A question I see come into our website or emails frequently is, “What is it like to work for an advertising agency?” It’s a question that a lot of the time, we don’t have the time to answer. A lot of things come into mind when I see that question come in.
At its core it is similar to a lot of other creative agencies. It is problem solving for the basic problem, “How can I represent this [product, service, job, idea] in a way that will interest people?” Sometimes it comes to us easy. We’ll have an immediate idea for the direction of an ad and creative will run with it and get it created and it moves along smoothly. Other times its a struggle with what is going to look best, what makes sense, how can we rethink this in a newer way that won’t just be ignored?
There are several steps to any project and it goes through multiple hands so by the time it reaches completion it’s a different beast than you thought it would be but ultimately (ideally), it solves the problem.
First Step: The Idea
The way any new project starts is an idea or a question. Usually this comes from the client of something they need (branding, website, stationary, signage, etc) or something they want to promote (ad campaigns, direct mail, eblasts, commercials, etc). Sometimes from looking at a business we can assess what they should promote and present projects to the client as something they should pursue.
Second Step: Planning
Generally there will be a meeting with everyone involved in the project to discuss ideas and artwork. Does there need to be a tagline? What sort of photography/illustration needs to be used? Do we need existing imagery/information from the client? What feeling are we trying to convey? How long do we think this will take? Will the artwork be reused for multiple venues? These and a few others are all questions that need to be answered in this meeting in order to get the project rolling. Then it can move to the project managers for distribution of tasks.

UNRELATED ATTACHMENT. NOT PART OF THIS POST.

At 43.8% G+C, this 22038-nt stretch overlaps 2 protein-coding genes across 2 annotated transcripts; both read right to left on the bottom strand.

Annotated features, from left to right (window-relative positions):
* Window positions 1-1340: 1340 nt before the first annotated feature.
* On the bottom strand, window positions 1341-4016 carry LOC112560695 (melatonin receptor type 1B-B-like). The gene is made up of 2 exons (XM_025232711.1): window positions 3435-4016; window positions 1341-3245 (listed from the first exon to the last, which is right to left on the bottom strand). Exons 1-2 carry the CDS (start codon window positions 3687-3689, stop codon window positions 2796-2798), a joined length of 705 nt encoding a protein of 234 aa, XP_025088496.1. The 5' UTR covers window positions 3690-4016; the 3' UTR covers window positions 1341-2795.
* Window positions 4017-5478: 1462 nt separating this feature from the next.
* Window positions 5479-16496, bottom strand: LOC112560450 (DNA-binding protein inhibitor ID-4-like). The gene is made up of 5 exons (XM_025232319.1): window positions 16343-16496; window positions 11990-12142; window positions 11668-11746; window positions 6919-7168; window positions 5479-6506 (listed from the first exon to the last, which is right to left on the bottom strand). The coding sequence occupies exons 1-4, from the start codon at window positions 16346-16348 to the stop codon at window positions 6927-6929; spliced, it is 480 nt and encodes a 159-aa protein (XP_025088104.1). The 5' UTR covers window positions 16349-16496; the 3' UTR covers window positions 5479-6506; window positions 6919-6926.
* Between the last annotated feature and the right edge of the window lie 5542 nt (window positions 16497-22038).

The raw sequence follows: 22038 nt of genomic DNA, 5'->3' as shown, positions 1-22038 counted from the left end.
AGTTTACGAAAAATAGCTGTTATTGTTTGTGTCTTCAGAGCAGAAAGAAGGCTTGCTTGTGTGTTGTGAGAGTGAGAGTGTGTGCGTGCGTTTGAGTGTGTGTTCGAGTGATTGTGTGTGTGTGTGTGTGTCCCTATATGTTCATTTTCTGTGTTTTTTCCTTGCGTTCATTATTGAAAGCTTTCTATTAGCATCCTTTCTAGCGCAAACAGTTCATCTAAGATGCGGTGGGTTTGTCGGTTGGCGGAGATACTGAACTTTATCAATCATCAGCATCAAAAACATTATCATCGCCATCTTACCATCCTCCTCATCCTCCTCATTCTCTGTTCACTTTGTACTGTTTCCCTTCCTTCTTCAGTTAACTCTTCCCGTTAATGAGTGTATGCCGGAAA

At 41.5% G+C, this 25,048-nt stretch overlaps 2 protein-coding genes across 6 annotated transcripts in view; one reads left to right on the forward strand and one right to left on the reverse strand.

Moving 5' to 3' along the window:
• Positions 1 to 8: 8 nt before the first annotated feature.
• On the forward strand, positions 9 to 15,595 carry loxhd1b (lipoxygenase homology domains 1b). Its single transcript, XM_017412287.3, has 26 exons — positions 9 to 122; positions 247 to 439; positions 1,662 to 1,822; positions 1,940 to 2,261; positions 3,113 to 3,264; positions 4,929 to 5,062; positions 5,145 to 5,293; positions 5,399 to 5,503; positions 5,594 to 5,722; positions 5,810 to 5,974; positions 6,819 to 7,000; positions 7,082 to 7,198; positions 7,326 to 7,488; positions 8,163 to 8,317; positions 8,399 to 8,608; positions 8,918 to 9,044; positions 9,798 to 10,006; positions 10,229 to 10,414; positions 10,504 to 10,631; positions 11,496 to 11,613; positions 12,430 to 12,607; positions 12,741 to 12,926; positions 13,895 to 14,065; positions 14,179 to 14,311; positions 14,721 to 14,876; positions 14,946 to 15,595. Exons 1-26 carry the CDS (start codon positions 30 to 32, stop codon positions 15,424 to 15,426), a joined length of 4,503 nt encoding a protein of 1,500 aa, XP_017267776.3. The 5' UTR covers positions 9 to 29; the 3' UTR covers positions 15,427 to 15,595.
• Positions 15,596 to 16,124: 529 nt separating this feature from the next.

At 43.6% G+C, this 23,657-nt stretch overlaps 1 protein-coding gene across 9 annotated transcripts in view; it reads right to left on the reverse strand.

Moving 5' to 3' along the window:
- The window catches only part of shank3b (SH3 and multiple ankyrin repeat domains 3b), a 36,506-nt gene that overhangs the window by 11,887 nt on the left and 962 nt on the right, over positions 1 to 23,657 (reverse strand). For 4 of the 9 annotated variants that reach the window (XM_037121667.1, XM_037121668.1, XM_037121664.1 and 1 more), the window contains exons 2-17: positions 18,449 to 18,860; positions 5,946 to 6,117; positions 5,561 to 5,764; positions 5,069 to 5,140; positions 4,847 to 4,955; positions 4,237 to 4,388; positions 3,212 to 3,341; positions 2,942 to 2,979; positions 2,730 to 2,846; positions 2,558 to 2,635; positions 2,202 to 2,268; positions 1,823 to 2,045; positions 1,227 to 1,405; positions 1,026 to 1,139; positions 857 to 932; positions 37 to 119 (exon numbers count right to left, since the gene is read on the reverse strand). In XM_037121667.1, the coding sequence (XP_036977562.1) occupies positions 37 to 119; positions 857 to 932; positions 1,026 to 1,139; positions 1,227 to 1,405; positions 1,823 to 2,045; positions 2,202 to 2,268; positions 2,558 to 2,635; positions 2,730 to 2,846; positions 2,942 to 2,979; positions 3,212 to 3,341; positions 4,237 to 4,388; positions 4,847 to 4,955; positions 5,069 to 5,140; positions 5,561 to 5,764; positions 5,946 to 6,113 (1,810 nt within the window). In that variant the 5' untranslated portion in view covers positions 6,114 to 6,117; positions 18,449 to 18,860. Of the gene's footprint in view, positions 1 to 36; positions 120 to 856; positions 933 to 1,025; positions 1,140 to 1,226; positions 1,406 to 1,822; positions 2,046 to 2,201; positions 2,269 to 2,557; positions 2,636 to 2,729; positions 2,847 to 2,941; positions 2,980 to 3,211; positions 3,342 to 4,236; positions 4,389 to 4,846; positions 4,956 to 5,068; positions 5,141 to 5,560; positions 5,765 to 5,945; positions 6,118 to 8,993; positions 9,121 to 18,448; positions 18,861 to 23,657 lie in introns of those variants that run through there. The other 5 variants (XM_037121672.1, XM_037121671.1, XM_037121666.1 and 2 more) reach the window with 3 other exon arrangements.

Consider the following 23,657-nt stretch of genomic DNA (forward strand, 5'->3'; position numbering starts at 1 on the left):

Third Step: Execution
Design, Edit, Edit, Edit, Edit, Edit, Finalize
This is where it helps to have a project management program. I’ve managed everything on paper before. But it can get messy quickly and things can be forgotten without constant attention. This process may sound manageable but when you multiply it across 100+ projects it can get out of hand. So my recommendation would be to look up project management sites and see what best fits your business model. We have been using ProWorkFlow for some time and it helps keep us on track. Everyone has their assigned tasks and due dates, files can be easily exchanged, projects near due date will be highlighted that we need to finish, etc. Good project management is the heart of what keeps our team clicking along like a well oiled machine. Knowing what you have to get done and the priority of it makes sure everyone gets what they need on time. Some projects can be extremely time sensitive due to events that are already scheduled or ad placement deadlines so being strict about when things get done can be the most important thing that we do.
When a project is completed, this is where projects can split with what will happen next. Print, video, and digital projects you may never look at again but it is important to keep all working files in case you want to use an earlier idea that never got published or incase you want to run the same campaign a year from now.
Web projects generally need constant maintenance. Websites need to constantly be updated with the growing technology industry. 15 years ago seeing websites on cellphones didn’t happen often and it wasn’t very important to consider. Today, we need to consider how every part of the site will size down and function for smart phones, tablets, and still look great on a desktop. How does the site function on different browsers? How does it show up on google? SEO is an always growing an evolving part of websites. Practices in SEO that were common 5 years ago aren’t necessary or encouraged now. Staying up to date is important to stay informed in this quickly evolving world we live in.
All in all, it’s a ton of work and a very long process. Projects can bring out the best or the worst in your team but it’s a learning process also. Every project makes you better, advances your skills and your communication abilities, adds to your creative toolbox of options. At the end of it, you’ve created something new and beautiful to add to the world and to show the public. That’s worth it to me, and keeps me always asking for more projects.
Web Projects Manager